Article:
A Murray-led South Korean team beat North Korea 3-0 in a lower-level world championship tournament game in South Korea in April.

Now, players from both of those teams will seemingly be vying for ice time in PyeongChang in three weeks on the first unified Korean team in any sport at the Olympics.

“It’s exciting to be a part of something that’s so historic, to have two countries so divided come together through sports,” Murray said, according to Yonhap. “I think the story is great, and to be a part of it is important. But at the same time, it’s mixed feelings because it’s at the expense of, ‘We don’t get to play our full roster.'”

Before the unified team announcement, Murray reportedly said it would be a distraction and present challenges.

“I think there is damage to our [players],” Murray said last Tuesday, according to Yonhap. “It’s hard because the players have earned their spots, and they think they deserve to go to the Olympics. Then you have people being added later. It definitely affects our players.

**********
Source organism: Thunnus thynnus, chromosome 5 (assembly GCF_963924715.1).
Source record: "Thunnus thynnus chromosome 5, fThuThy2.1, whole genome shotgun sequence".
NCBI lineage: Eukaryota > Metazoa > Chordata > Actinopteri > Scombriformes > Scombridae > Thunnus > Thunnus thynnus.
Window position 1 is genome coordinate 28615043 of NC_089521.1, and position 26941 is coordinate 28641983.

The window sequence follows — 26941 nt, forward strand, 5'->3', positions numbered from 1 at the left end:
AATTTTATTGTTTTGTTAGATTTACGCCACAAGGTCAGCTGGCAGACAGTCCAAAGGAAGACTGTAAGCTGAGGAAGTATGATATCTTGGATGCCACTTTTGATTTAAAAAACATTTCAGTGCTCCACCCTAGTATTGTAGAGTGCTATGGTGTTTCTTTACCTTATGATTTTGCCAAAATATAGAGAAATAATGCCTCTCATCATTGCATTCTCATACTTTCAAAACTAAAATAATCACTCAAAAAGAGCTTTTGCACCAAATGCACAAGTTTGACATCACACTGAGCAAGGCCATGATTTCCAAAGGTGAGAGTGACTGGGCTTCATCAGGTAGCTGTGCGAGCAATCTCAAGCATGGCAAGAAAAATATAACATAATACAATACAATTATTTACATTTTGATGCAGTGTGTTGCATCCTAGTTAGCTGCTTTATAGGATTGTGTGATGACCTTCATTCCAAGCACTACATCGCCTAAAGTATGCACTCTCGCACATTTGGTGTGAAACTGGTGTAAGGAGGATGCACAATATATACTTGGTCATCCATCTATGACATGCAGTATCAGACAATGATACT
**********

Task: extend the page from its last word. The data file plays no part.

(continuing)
“Adding somebody so close to the Olympics is a little bit dangerous just for team chemistry because the girls have been together for so long. Teaching systems and different things … I’d have about a month to teach these (new) players the way our team plays. That makes me a little nervous.”

Actually, less than a month. Murray said Monday that she doesn’t know which 12 North Koreans are joining her team or when they’re arriving, according to Yonhap.

“We don’t have a lot of days leading up to the Olympics, and we can’t waste any extra energy being angry,” she said, according to the report.